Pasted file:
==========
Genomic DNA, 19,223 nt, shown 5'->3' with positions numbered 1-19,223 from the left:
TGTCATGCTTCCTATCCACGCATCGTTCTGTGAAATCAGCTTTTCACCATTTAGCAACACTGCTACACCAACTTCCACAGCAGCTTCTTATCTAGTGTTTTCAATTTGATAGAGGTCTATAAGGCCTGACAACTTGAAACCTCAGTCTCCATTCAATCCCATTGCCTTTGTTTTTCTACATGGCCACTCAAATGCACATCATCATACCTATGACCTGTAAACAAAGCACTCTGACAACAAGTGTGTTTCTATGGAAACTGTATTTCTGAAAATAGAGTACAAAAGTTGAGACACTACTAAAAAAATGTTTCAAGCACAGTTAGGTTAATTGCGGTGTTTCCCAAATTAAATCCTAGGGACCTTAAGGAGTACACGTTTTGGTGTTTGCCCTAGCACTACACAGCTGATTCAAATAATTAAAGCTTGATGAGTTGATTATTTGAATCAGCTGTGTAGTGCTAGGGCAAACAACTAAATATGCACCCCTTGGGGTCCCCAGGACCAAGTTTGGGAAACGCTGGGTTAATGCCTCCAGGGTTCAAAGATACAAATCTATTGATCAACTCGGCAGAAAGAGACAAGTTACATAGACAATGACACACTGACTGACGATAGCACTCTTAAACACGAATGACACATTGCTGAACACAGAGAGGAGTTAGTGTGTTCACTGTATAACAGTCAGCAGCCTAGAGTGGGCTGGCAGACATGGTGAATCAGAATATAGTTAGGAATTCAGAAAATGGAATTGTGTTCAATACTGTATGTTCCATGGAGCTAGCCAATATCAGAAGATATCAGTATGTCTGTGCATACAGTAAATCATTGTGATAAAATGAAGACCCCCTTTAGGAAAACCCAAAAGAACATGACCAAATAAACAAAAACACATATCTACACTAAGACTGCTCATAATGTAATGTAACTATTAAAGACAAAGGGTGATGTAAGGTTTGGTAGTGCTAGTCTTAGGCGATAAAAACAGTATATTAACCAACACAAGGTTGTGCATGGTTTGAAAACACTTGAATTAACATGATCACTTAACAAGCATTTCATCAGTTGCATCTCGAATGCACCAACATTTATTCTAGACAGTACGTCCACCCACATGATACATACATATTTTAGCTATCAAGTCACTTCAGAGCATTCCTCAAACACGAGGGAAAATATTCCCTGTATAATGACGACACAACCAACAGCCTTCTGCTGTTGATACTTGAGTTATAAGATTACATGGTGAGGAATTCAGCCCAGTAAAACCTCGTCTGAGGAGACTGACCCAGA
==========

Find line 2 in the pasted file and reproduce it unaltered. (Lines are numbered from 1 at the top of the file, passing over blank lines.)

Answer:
TGTCATGCTTCCTATCCACGCATCGTTCTGTGAAATCAGCTTTTCACCATTTAGCAACACTGCTACACCAACTTCCACAGCAGCTTCTTATCTAGTGTTTTCAATTTGATAGAGGTCTATAAGGCCTGACAACTTGAAACCTCAGTCTCCATTCAATCCCATTGCCTTTGTTTTTCTACATGGCCACTCAAATGCACATCATCATACCTATGACCTGTAAACAAAGCACTCTGACAACAAGTGTGTTTCTATGGAAACTGTATTTCTGAAAATAGAGTACAAAAGTTGAGACACTACTAAAAAAATGTTTCAAGCACAGTTAGGTTAATTGCGGTGTTTCCCAAATTAAATCCTAGGGACCTTAAGGAGTACACGTTTTGGTGTTTGCCCTAGCACTACACAGCTGATTCAAATAATTAAAGCTTGATGAGTTGATTATTTGAATCAGCTGTGTAGTGCTAGGGCAAACAACTAAATATGCACCCCTTGGGGTCCCCAGGACCAAGTTTGGGAAACGCTGGGTTAATGCCTCCAGGGTTCAAAGATACAAATCTATTGATCAACTCGGCAGAAAGAGACAAGTTACATAGACAATGACACACTGACTGACGATAGCACTCTTAAACACGAATGACACATTGCTGAACACAGAGAGGAGTTAGTGTGTTCACTGTATAACAGTCAGCAGCCTAGAGTGGGCTGGCAGACATGGTGAATCAGAATATAGTTAGGAATTCAGAAAATGGAATTGTGTTCAATACTGTATGTTCCATGGAGCTAGCCAATATCAGAAGATATCAGTATGTCTGTGCATACAGTAAATCATTGTGATAAAATGAAGACCCCCTTTAGGAAAACCCAAAAGAACATGACCAAATAAACAAAAACACATATCTACACTAAGACTGCTCATAATGTAATGTAACTATTAAAGACAAAGGGTGATGTAAGGTTTGGTAGTGCTAGTCTTAGGCGATAAAAACAGTATATTAACCAACACAAGGTTGTGCATGGTTTGAAAACACTTGAATTAACATGATCACTTAACAAGCATTTCATCAGTTGCATCTCGAATGCACCAACATTTATTCTAGACAGTACGTCCACCCACATGATACATACATATTTTAGCTATCAAGTCACTTCAGAGCATTCCTCAAACACGAGGGAAAATATTCCCTGTATAATGACGACACAACCAACAGCCTTCTGCTGTTGATACTTGAGTTATAAGATTACATGGTGAGGAATTCAGCCCAGTAAAACCTCGTCTGAGGAGACTGACCCAGA